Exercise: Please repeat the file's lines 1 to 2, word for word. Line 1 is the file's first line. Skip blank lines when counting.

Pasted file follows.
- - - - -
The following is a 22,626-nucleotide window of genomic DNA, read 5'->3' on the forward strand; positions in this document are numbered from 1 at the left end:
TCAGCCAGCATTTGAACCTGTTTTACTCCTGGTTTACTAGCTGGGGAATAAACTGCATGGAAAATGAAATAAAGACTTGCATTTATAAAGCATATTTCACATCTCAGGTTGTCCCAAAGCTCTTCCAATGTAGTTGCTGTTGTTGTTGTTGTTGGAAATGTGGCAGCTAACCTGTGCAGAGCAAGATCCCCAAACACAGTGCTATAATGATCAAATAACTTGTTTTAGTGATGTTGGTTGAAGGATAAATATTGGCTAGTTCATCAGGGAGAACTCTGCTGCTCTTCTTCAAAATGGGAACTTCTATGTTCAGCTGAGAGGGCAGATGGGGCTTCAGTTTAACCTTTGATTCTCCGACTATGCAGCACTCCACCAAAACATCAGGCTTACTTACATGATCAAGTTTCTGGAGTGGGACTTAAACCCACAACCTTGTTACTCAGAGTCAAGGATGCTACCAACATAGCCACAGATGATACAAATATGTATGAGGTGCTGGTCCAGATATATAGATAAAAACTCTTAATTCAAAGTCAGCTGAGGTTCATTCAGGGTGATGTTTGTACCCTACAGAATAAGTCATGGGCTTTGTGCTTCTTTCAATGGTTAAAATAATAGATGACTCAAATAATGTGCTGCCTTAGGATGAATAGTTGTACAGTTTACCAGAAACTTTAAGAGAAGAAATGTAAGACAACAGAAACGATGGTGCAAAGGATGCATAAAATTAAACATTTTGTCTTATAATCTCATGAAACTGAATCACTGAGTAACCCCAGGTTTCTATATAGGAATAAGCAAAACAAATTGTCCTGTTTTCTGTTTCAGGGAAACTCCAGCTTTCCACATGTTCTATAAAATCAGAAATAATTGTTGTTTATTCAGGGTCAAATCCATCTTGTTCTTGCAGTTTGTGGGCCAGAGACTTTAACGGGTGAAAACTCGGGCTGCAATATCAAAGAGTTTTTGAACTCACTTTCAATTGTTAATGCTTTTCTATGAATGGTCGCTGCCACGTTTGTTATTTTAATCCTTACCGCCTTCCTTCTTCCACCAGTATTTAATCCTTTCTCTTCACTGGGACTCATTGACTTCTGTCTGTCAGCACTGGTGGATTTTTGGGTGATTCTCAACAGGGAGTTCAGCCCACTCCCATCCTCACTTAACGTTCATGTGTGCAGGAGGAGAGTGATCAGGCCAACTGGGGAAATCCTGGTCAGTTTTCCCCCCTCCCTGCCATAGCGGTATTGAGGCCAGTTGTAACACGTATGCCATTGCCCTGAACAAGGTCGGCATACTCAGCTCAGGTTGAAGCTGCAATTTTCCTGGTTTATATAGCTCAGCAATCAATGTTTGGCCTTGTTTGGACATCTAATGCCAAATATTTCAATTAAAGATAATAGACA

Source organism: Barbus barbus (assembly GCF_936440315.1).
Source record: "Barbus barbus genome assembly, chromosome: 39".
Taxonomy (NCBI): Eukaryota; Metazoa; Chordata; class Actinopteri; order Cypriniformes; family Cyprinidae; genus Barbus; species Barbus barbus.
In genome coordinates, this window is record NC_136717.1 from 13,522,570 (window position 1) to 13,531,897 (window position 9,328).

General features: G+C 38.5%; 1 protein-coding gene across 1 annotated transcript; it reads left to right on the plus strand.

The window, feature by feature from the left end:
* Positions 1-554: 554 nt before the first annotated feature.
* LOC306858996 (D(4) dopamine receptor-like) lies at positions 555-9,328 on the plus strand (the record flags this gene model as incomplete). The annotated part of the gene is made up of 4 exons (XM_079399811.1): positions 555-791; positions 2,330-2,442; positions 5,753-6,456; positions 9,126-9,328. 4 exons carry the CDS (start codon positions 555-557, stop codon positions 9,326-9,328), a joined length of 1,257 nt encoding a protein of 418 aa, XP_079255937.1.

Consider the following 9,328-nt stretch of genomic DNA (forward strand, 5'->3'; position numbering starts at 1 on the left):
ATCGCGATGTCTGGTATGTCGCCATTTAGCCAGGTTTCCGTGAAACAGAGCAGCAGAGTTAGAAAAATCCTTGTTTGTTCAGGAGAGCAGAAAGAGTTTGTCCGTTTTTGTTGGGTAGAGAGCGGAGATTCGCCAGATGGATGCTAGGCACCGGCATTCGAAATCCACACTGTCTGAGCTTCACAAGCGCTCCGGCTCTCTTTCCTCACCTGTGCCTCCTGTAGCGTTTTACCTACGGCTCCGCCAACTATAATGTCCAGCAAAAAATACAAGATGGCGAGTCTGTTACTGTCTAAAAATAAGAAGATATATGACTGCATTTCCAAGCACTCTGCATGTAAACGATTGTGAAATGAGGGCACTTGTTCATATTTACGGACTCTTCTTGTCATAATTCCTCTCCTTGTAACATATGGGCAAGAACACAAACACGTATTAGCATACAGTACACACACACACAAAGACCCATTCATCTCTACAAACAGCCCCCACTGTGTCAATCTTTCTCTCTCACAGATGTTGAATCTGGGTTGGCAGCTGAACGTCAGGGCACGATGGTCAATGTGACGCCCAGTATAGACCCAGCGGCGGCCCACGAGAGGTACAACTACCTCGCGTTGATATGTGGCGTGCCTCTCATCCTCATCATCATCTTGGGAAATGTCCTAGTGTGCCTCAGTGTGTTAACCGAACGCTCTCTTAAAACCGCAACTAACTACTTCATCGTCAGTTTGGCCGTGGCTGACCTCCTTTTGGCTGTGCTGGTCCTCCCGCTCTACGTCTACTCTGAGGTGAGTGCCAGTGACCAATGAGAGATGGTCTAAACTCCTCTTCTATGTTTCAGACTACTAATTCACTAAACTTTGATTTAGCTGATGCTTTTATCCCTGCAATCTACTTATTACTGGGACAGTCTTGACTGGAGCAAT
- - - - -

The following is a 22,626-nucleotide window of genomic DNA, read 5'->3' on the forward strand; positions in this document are numbered from 1 at the left end:
TCAGCCAGCATTTGAACCTGTTTTACTCCTGGTTTACTAGCTGGGGAATAAACTGCATGGAAAATGAAATAAAGACTTGCATTTATAAAGCATATTTCACATCTCAGGTTGTCCCAAAGCTCTTCCAATGTAGTTGCTGTTGTTGTTGTTGTTGGAAATGTGGCAGCTAACCTGTGCAGAGCAAGATCCCCAAACACAGTGCTATAATGATCAAATAACTTGTTTTAGTGATGTTGGTTGAAGGATAAATATTGGCTAGTTCATCAGGGAGAACTCTGCTGCTCTTCTTCAAAATGGGAACTTCTATGTTCAGCTGAGAGGGCAGATGGGGCTTCAGTTTAACCTTTGATTCTCCGACTATGCAGCACTCCACCAAAACATCAGGCTTACTTACATGATCAAGTTTCTGGAGTGGGACTTAAACCCACAACCTTGTTACTCAGAGTCAAGGATGCTACCAACATAGCCACAGATGATACAAATATGTATGAGGTGCTGGTCCAGATATATAGATAAAAACTCTTAATTCAAAGTCAGCTGAGGTTCATTCAGGGTGATGTTTGTACCCTACAGAATAAGTCATGGGCTTTGTGCTTCTTTCAATGGTTAAAATAATAGATGACTCAAATAATGTGCTGCCTTAGGATGAATAGTTGTACAGTTTACCAGAAACTTTAAGAGAAGAAATGTAAGACAACAGAAACGATGGTGCAAAGGATGCATAAAATTAAACATTTTGTCTTATAATCTCATGAAACTGAATCACTGAGTAACCCCAGGTTTCTATATAGGAATAAGCAAAACAAATTGTCCTGTTTTCTGTTTCAGGGAAACTCCAGCTTTCCACATGTTCTATAAAATCAGAAATAATTGTTGTTTATTCAGGGTCAAATCCATCTTGTTCTTGCAGTTTGTGGGCCAGAGACTTTAACGGGTGAAAACTCGGGCTGCAATATCAAAGAGTTTTTGAACTCACTTTCAATTGTTAATGCTTTTCTATGAATGGTCGCTGCCACGTTTGTTATTTTAATCCTTACCGCCTTCCTTCTTCCACCAGTATTTAATCCTTTCTCTTCACTGGGACTCATTGACTTCTGTCTGTCAGCACTGGTGGATTTTTGGGTGATTCTCAACAGGGAGTTCAGCCCACTCCCATCCTCACTTAACGTTCATGTGTGCAGGAGGAGAGTGATCAGGCCAACTGGGGAAATCCTGGTCAGTTTTCCCCCCTCCCTGCCATAGCGGTATTGAGGCCAGTTGTAACACGTATGCCATTGCCCTGAACAAGGTCGGCATACTCAGCTCAGGTTGAAGCTGCAATTTTCCTGGTTTATATAGCTCAGCAATCAATGTTTGGCCTTGTTTGGACATCTAATGCCAAATATTTCAATTAAAGATAATAGACA